Thursday, February 19, 2015

Golden Bonus Rule Applied

Janssen Inc v Teva Canada Ltd / bortezomib (NOC) 2015 FC 184 Barnes J
            2,435,146 – bortezomib formulation – VELCADE

In this NOC proceeding Barnes J held the claimed invention to be obvious using an obvious-to-try analysis. While the case turned largely on the facts, it does make one important legal point of general interest, which is that the discovery of a non-obvious characteristic of an otherwise obvious invention cannot support a patent. This is known in UK law as the “golden bonus” rule. And while not as legally noteworthy, Barnes J’s decision is a very good example of the application of the obvious to try analysis to hold a patent invalid. Finally, the argument turned in part on the identity of the skilled person, and the case illustrates the established law that the patent must be read as a whole when identifying the expertise of the person skilled in the art.

The compound bortezomib was known to be an active proteasome inhibitor. Clinical trials had established that it is useful in the treatment of certain types of cancer. However, bortezomib itself is not stable enough for commercial exploitation. The evident problem facing the inventors of the ‘146 patent was to provide a stable formulation of bortezomib. This problem was solved by the invention of Claim 30 in particular, which is for “the lyophilized (freeze-dried) mannitol ester of bortezomib which forms as a reaction product when the bulking agent, mannitol, is combined with bortezomib” [4].

The question is whether this solution to the formulation problem was obvious. Janssen’s non-obviousness argument turned essentially on two points. First, there are many choices to be made in developing a stable drug formulation, and “it is not self-evident that it would be possible to obtain a workable formulation” [95]. Second, mannitol is a common bulking agent which is used precisely because it is normally inert. The fact that the mannitol ester of bortezomib was formed during lyophilization and that this resulted in greater stability of bortezomib, was unexpected and therefore not self-evident [74].

The first question turned on the facts. Bortezomib was known to be unstable in solution, and Barnes J found that “the person of skill would immediately consider solid state formulations for which there were two well-known options: lyophilization and powder filling. . . . The formulation also needed a bulking agent. Here there were a number of well-known choices. Mannitol was a commonly used bulking agent for freeze-dried formulations. Mannitol was also known to be a stabilizer. There were no apparent reasons to avoid mannitol or to think that it would not work in this application” [111]. Thus, even though it could not have been predicted in advance that lyophilization using mannitol as a bulking agent would solve the formulation problem, this solution was one of a small number of obvious choices, and no unexpected hurdles were encountered once this particular choice was made [115]. This is a classic example of an invention which is obvious to try.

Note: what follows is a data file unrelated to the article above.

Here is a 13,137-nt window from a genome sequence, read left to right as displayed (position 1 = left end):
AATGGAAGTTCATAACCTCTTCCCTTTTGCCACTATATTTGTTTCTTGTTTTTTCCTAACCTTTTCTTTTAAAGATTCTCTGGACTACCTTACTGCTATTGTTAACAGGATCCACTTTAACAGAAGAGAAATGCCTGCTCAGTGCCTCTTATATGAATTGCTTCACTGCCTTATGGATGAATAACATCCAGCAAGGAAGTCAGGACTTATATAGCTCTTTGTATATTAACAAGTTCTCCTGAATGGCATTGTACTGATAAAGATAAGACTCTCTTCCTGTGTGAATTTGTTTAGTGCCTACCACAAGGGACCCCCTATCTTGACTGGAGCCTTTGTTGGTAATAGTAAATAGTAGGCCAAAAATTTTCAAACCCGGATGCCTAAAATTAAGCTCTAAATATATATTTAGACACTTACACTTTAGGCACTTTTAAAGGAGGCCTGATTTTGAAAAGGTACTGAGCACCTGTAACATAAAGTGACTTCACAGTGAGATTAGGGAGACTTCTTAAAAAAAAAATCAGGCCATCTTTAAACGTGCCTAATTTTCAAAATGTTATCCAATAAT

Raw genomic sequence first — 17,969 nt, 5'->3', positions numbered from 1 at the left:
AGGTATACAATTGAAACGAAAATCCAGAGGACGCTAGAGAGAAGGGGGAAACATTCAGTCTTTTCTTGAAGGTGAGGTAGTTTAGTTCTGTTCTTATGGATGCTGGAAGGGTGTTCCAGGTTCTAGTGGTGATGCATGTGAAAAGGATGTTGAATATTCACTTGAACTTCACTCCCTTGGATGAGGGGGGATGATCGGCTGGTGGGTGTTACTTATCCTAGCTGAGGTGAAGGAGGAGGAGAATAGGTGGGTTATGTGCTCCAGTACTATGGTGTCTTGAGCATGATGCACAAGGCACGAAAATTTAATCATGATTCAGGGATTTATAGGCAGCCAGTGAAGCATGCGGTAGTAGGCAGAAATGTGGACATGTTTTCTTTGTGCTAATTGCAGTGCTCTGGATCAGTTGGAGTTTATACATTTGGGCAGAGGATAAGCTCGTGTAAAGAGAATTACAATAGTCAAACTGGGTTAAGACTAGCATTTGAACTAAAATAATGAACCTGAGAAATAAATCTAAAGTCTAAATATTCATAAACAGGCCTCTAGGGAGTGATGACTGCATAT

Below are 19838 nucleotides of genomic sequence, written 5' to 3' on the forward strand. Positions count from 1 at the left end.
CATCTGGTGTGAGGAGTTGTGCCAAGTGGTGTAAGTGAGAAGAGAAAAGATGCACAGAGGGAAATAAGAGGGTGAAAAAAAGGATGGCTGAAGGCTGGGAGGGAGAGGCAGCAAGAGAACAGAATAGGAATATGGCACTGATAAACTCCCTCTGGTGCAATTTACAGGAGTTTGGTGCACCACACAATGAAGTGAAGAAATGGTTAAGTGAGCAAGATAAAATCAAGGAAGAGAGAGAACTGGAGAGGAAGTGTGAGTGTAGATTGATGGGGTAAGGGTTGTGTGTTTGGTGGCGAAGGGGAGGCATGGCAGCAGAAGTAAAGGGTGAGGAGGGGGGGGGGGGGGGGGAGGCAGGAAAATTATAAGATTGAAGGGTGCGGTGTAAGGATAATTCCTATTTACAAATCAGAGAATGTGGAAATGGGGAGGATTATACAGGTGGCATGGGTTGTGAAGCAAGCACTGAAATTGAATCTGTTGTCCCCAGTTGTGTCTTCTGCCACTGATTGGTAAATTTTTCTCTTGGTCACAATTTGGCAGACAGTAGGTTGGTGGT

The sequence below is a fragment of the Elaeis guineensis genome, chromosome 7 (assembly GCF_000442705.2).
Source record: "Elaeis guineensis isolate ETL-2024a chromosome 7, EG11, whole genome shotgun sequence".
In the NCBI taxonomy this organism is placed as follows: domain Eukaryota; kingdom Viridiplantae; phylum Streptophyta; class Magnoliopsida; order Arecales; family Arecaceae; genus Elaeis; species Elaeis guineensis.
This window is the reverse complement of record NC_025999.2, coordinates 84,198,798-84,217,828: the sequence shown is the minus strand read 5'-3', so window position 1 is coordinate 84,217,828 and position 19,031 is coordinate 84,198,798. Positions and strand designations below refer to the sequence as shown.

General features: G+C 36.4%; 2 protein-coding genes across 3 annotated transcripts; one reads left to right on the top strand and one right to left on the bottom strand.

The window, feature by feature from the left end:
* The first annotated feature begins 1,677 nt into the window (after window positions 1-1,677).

The other point was that the creation of a stabilizing mannitol ester was unexpected. The evidence established that a medical chemist would expect the formation of such an ester [98], so the question was whether a skilled team would be include a medical chemist, or only a formulator; or, if the team included only a formulator, whether the formulator would acquaint herself with the basic medical chemistry of boronic compounds. There was a related question as to the scope of the enquiry that would be expected by a skilled person. It was accepted that the so-called “Wu reference” was the primary prior art [80], and that work cited papers describing the relevant chemistry. Janssen’s expert opined that the skilled formulator would read the Wu reference, but would ignore all the cited papers based on their titles, without reading any of them.

Barnes J’s rejection of this narrow view of the skills and interests of the skilled person turned on the evidence generally, but a couple of general points are worth noting. First, some of the claims were conceded to require the skills of a medicinal chemist [91]. Janssen’s expert took the view that the skilled person was defined only with respect to the particular claim in issue, namely Claim 30. Barnes J rejected this: